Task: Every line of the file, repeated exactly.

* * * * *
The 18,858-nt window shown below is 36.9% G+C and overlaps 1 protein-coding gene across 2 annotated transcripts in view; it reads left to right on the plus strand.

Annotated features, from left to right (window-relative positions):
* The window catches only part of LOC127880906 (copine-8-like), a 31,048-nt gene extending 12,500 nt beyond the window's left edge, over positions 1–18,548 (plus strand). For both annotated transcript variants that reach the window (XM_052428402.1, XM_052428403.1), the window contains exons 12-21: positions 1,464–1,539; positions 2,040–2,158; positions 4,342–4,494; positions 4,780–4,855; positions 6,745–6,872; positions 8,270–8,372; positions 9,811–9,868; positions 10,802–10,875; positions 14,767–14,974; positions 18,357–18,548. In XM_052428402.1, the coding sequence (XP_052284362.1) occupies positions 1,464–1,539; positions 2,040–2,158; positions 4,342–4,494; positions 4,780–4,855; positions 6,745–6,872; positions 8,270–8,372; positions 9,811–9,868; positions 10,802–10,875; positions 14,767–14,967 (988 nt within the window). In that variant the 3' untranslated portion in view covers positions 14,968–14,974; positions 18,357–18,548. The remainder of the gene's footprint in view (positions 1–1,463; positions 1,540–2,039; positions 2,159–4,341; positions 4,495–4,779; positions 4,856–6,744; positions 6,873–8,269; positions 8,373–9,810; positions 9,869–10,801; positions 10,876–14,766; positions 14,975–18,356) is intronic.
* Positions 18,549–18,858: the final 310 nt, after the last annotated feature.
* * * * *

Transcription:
The 18,858-nt window shown below is 36.9% G+C and overlaps 1 protein-coding gene across 2 annotated transcripts in view; it reads left to right on the plus strand.

Annotated features, from left to right (window-relative positions):
* The window catches only part of LOC127880906 (copine-8-like), a 31,048-nt gene extending 12,500 nt beyond the window's left edge, over positions 1–18,548 (plus strand). For both annotated transcript variants that reach the window (XM_052428402.1, XM_052428403.1), the window contains exons 12-21: positions 1,464–1,539; positions 2,040–2,158; positions 4,342–4,494; positions 4,780–4,855; positions 6,745–6,872; positions 8,270–8,372; positions 9,811–9,868; positions 10,802–10,875; positions 14,767–14,974; positions 18,357–18,548. In XM_052428402.1, the coding sequence (XP_052284362.1) occupies positions 1,464–1,539; positions 2,040–2,158; positions 4,342–4,494; positions 4,780–4,855; positions 6,745–6,872; positions 8,270–8,372; positions 9,811–9,868; positions 10,802–10,875; positions 14,767–14,967 (988 nt within the window). In that variant the 3' untranslated portion in view covers positions 14,968–14,974; positions 18,357–18,548. The remainder of the gene's footprint in view (positions 1–1,463; positions 1,540–2,039; positions 2,159–4,341; positions 4,495–4,779; positions 4,856–6,744; positions 6,873–8,269; positions 8,373–9,810; positions 9,869–10,801; positions 10,876–14,766; positions 14,975–18,356) is intronic.
* Positions 18,549–18,858: the final 310 nt, after the last annotated feature.